I came across What the Robin Knows while wandering through a local bookstore here in West Lafayette, Indiana. I am a west coast girl — I was raised in Southern California, and now I live near Newport, Oregon — but this summer I’m living in the Midwest for a science writing internship.
In the short weeks I have been here, I’ve seen incredible numbers of robins around as I bike back and forth from the office. I’ve also come across cardinals and blackbirds and dozens of little birds I am still learning to name. Each time I see a new bird, I head over to the bookstore and flip through their field guides to identify my latest discovery and learn something about them.
Full disclosure: At the time writing, I know nothing about birds and have never paid much attention to them. I notice them now and then, if there is a particularly unusual one, but birdwatching has never held much allure for me. But after reading Jon Young’s book, my perspective completely changed. Biking to the office is full of thrilling encounters with birds. I pay attention to the sound of birdsong around me. I feel more alert and in tune with my surroundings. I even went out and found a spot to sit and observe birds — something Young refers to as a “sit spot”, a special place of learning.
Young, a naturalist and experienced tracker trained in indigenous tradition, introduces his readers to the concept of deep bird language through an immersive, humble approach. He guides his readers like a true mentor, teaching them how to cultivate respectfulness and empathy towards wildlife through examples and anecdotes.
The way to see more wildlife when you’re outside, Young claims, is to be in tune with bird language. They are the gatekeepers of the wilderness, and you need their permission to pass through.
If you know nothing about birds, like myself, this book is a great place to start learning about bird language. Birds are the communicators of the forest. Their songs, chirps, and behaviors all indicate specific messages to the fox, the deer, the coyote, and the cougar, as well as the other birds. By communicating among themselves, they alert other wildlife about what’s going on around them and forewarn other animals of possible threats. The birds also alert wildlife to your presence.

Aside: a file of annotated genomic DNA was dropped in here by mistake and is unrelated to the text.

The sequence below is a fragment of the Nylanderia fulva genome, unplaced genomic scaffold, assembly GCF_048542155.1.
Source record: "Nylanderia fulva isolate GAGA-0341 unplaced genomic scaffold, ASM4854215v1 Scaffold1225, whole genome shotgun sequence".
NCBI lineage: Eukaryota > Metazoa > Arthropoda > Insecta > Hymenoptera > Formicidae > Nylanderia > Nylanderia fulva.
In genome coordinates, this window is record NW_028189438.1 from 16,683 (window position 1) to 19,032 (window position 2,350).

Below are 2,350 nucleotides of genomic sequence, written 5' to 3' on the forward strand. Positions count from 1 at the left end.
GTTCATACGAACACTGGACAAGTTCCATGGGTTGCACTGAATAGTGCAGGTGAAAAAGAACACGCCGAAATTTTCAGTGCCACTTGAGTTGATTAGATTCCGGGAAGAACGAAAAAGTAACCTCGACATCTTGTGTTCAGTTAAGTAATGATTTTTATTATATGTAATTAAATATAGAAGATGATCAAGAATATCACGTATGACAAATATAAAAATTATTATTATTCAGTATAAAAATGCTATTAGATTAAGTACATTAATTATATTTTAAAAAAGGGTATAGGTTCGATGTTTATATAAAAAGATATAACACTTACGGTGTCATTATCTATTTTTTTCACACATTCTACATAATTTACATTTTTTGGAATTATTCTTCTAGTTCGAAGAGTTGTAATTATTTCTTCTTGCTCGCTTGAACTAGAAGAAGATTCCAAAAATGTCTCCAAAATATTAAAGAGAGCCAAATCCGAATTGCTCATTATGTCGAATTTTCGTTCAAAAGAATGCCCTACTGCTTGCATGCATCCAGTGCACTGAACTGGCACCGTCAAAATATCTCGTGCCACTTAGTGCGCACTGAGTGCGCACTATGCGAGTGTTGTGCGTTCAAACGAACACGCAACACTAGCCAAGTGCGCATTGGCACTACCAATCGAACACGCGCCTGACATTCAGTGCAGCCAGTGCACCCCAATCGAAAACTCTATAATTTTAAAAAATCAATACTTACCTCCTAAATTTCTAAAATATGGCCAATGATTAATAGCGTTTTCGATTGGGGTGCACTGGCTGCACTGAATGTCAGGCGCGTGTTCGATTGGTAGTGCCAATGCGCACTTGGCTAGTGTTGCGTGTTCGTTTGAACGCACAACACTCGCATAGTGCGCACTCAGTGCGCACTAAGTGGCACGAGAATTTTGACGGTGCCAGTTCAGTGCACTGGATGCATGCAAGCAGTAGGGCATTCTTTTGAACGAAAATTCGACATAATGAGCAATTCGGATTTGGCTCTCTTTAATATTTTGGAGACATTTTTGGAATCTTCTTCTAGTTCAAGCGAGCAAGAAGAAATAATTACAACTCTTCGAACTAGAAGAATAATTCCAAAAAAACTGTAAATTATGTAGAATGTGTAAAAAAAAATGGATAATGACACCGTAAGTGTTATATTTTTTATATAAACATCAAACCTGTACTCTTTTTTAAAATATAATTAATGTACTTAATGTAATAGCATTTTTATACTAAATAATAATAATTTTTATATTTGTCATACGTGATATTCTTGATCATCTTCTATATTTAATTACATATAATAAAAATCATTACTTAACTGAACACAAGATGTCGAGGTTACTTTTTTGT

Young’s specific example often involves Joe the hiker. Unaware of his surroundings, Joe the hiker goes strolling through the forest, his footsteps thumping, his fishing gear clanging, unwittingly setting off what Young calls a bird plow; the flight of birds provoked by Joe the hiker’s presence. By learning not to set off the birds, and to understand and respect their space, you can come much closer to them and see more wildlife — which is basically a win-win.
Young includes a powerful quote from a San Bushman that is worth repeating:
“If one day I see a small bird and recognize it, a thin thread will form between me and that bird. If I just see it but don’t really recognize it, there is no thin thread. If I go out tomorrow and see and really recognize that same individual small bird again, the thread will thicken and strengthen just a little. Every time I see and recognize that bird, the thread strengthens. Eventually it will grow into a string, then a cord, and finally a rope. This is what it means to be a Bushman. We make ropes with all aspects of the creation in this way.”
There is much to be learned from the behavior and language of birds. Young references relevant research and science that serves to strengthen his arguments. He introduces his reader to indigenous trackers who have studied the language of birds far longer than any scientists. He also provides audio to accompany the book, referencing different recordings so that you can follow along and learn specific sounds: http://birdlanguage.com/
Mentorship is a significant theme throughout What the Robin Knows. Young has many years of experience as a mentor to youth, teaching them about tracking and bird language. He also talks about the influences of his own mentors and those who have left a strong impression on him. Jon Young’s humility, his authenticity, and his earnest curiosity are strongly conveyed through his writing. It often feels like he is mentoring the reader when he teaches by example. While he is not afraid to own up to his mistakes or reflect on what he might have done differently, he acknowledges his vast experience and recognizes that beginning to learn bird language is a challenge.
It’s a challenge that, by the end of the book, you will be eager to embrace.